Upholster a kiddies chair
After making the kiddies table and chairs as a project for Home-Dzine, a friend of mine asked me to make one for her daughter's bedroom. She also requested that I upholster the seats and I thought it would be great to share this project with you.
A friend loved the kiddies table and chairs project that we did on Home-Dzine, and asked me to make one for her little girl. The only difference to the original design was that I upholstered the seats for more comfort. You can use the method shown here to upholster almost any solid chair seat.
YOU WILL NEED:
Piece of thin foam
Bosch Tacker or heavy-duty staple gun
Hot glue gun
Tape measure and scissors
Optional: Vinyl to cover
You can buy cut foam squares or have foam cut to size at most larger fabric stores. You can also buy various thicknesses of batting at fabric stores. You only need thin batting for most upholstery projects where you are using foam. The purpose of the batting is to soften the edges and give upholstered pieces a professional finish.
For the small kiddies chairs I cut the foam slightly smaller than the chair seat, and also to fit around the back legs. The batting was cut slightly larger that the seat.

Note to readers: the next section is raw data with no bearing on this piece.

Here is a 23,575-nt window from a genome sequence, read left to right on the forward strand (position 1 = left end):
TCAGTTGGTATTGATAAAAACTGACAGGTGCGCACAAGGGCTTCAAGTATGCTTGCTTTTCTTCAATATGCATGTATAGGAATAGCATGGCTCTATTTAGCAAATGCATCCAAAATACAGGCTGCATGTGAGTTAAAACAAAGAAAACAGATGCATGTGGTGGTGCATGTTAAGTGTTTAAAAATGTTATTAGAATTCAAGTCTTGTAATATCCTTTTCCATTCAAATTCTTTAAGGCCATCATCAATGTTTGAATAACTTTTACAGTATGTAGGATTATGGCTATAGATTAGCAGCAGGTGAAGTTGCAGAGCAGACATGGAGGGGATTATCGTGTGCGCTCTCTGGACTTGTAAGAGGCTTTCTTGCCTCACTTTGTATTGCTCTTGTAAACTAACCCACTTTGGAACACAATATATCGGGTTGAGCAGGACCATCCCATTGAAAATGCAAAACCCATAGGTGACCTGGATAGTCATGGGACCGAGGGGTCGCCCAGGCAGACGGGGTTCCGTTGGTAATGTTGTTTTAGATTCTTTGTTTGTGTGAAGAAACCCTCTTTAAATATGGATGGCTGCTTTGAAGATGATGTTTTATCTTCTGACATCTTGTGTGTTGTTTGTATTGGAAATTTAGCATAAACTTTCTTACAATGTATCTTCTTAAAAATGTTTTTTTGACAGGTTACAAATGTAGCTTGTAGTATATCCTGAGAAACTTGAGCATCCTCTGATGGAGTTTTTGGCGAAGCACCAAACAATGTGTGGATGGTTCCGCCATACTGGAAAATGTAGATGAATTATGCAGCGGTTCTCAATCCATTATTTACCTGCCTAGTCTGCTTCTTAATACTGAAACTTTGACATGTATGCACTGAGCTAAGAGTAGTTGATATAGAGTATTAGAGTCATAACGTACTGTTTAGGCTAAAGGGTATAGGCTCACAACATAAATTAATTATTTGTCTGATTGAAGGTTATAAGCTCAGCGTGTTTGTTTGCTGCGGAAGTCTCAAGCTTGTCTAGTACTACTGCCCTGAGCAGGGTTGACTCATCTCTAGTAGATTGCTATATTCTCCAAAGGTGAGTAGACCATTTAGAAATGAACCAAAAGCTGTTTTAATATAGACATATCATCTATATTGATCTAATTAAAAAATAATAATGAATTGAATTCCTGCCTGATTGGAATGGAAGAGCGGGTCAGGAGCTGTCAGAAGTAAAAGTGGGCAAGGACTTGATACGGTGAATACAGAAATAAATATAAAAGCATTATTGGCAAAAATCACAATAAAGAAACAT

A square piece of fabric about 5cm larger than the chair seat was then cut and place over the top of the foam and batting. You need enough fabric to fold under and secure to the base of the seat.
Using a Bosch Tacker is easier than a staple gun and requires less hand strain to operate, so if you budget allows you won't regret investing in one of these for your upholstery projects. Use a Bosch Tacker to quickly and easily fasten different materials such as fabrics, cardboard and fabric.
Starting on one side, fold under and staple the fabric from the centre outwards.
Finish one side and then move to the opposite side. Now you fold under and pull taut to secure the fabric to the underside of the seat. Note that the fabric should be taut and not tight. If you pull too tight the fabric will not be nice and smooth.
Leave the corners until last, and start with the corners at the front of the seat. Cut off any excess fabric - or bunny ears - to avoid having too much fabric and end up with bulky corners.
This part can be a bit fiddly, so take your time to fold and tuck the corners until you achieve a neat fitting. Fold and staple down the centre and then fold and staple the sides.
After securing the front corners you can move to the back of the seat. Again, you can trim away excess fabric, but do be careful not to cut away too much. For this project I am adding a layer of vinyl over the fabric, so I cut away excess and folded this down and under the inside of the back legs, stapling the folded edges under the seat.
To add the protective vinyl over the seat the vinyl was cut larger than the seat and stapled to the edge (not under) the seat. I am adding a decorative rope trim to cover the staples, but if you don't want to add this you can also staple the vinyl under the seat.
The silky rope is glued around the edge of the seat using a hot glue gun and nicely covers up the staples.